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1 August 2010 Aerial Arthropod Communities of Native and Invaded Forests, Robinson Crusoe Island, Chile
Erin N. Hagen, Jonathan D. Barker, Robert I. Gara
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Invasive species significantly contribute to biological change and threaten biodiversity, with a growing body of evidence that plant invasions affect higher trophic levels. We explored the relative importance of plant invasion and forest structure on aerial arthropod abundance, diversity, and composition on Robinson Crusoe Island, Chile. We used flight intercept traps to sample aerial arthropods within distinct canopy strata of native and invaded forests over 3-mo periods in 2006 and 2007. Arthropod abundance and diversity were higher in native than invaded forest, and arthropod communities were distinct between forest types. In both forest types, arthropod abundance was highest in the lower canopy, and canopy strata exhibited some differences in arthropod community composition. Several morphospecies were distinctly associated with each forest type. The strong differences in aerial arthropod communities associated with the invasion of native forest by non-native plants may affect other trophic levels, such as insectivorous birds. Steps to stop invasive plant spread and to restore native forest composition and structure are needed to safeguard the integrity of native communities, from plants to higher-level consumers.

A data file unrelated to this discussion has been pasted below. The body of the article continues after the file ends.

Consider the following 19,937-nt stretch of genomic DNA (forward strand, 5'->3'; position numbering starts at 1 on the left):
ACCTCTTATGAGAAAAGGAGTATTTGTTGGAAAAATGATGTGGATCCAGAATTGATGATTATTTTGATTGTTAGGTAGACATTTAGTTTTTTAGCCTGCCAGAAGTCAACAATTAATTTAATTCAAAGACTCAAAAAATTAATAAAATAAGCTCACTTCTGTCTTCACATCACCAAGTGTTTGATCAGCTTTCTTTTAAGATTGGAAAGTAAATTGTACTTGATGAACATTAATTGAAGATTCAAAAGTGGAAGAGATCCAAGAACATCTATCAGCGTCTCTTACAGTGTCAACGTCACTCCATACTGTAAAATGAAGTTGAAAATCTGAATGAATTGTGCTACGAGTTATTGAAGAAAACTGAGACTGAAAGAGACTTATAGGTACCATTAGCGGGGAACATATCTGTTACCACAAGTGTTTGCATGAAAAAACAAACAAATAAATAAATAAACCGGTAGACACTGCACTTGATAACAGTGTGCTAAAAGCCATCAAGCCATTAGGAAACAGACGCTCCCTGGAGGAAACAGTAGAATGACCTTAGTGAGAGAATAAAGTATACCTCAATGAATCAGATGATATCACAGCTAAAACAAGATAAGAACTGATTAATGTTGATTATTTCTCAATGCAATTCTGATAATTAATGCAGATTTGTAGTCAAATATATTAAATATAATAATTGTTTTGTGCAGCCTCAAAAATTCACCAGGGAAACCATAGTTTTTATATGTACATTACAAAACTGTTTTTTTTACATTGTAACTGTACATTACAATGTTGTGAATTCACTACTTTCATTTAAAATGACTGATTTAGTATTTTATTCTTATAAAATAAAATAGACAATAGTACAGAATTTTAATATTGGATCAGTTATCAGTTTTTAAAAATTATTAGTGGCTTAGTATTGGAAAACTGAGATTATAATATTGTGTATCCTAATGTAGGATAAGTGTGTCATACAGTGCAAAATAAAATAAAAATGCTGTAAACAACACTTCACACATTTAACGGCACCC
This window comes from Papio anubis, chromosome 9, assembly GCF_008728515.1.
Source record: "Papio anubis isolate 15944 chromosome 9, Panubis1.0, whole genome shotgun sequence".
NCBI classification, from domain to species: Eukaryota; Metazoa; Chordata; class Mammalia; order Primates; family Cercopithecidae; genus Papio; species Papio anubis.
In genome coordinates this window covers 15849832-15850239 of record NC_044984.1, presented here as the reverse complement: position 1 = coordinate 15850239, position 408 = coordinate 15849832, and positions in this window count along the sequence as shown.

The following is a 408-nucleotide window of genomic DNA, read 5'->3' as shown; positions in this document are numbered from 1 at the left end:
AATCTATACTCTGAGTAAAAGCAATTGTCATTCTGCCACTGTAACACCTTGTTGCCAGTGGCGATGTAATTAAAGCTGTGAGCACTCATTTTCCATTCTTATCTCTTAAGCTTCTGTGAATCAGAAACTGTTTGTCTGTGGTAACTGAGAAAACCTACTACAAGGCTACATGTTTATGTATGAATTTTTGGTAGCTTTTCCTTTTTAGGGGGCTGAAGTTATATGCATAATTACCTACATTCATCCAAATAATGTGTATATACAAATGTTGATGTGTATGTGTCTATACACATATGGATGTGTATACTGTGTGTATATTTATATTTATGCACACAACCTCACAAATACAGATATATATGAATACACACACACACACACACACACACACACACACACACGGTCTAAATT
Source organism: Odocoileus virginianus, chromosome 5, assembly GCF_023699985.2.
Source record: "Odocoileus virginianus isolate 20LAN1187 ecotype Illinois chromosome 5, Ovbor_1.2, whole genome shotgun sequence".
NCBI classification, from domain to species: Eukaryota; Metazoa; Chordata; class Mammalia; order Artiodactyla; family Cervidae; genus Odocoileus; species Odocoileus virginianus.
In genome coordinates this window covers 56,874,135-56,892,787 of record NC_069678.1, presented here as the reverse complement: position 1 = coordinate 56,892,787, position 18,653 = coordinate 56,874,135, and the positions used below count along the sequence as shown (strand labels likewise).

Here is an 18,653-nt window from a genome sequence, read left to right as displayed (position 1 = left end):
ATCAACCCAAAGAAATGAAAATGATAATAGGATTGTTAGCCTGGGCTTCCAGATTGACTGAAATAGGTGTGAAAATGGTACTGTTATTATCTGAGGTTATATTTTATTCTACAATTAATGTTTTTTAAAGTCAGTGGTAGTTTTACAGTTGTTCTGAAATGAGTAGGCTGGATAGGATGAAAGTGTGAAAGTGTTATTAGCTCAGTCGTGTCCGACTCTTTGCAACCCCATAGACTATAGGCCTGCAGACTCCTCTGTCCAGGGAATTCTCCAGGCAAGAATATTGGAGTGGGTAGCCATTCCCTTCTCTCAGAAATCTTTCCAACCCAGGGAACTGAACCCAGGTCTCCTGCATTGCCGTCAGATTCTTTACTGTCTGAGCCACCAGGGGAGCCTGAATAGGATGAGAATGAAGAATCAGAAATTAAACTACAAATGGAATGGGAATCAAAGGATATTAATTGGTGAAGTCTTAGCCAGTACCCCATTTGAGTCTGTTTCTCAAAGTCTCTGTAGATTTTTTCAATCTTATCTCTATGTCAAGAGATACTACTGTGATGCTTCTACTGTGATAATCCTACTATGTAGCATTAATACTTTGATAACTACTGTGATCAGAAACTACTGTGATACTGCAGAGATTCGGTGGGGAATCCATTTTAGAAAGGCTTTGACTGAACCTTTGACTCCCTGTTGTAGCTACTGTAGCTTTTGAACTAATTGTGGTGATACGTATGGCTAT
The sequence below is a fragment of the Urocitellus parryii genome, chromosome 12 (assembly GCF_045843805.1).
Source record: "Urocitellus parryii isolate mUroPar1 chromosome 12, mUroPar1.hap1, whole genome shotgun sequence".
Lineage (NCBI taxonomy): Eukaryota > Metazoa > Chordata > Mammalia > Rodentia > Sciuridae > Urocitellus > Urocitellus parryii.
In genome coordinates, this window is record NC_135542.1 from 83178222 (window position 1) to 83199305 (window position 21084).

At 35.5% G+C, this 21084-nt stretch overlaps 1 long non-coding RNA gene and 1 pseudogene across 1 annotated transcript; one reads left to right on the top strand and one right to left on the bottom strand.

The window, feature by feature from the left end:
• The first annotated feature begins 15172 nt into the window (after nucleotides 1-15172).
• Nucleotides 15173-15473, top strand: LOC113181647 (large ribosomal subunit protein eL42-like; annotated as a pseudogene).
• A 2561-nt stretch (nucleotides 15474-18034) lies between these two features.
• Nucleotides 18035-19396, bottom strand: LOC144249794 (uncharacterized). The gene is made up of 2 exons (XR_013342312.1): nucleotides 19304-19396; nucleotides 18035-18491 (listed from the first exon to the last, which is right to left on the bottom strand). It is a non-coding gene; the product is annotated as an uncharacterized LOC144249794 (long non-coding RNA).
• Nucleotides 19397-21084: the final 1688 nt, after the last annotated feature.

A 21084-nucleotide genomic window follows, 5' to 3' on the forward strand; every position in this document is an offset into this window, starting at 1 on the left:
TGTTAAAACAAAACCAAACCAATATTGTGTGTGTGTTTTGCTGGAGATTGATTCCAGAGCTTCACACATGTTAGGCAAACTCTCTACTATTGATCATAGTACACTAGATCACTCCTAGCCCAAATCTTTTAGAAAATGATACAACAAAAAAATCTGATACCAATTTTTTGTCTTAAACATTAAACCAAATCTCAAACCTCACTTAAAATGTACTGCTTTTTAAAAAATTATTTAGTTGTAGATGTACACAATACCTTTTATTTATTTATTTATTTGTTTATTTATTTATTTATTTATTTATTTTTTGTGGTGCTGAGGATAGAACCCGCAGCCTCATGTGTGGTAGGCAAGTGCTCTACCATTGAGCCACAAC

© 2010 Entomological Society of America
Erin N. Hagen, Jonathan D. Barker, and Robert I. Gara "Aerial Arthropod Communities of Native and Invaded Forests, Robinson Crusoe Island, Chile," Environmental Entomology 39(4), 1159-1164, (1 August 2010).
Received: 2 January 2010; Accepted: 22 April 2010; Published: 1 August 2010

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arthropod communities
Juan Fernández Archipelago
plant invasion
trophic levels
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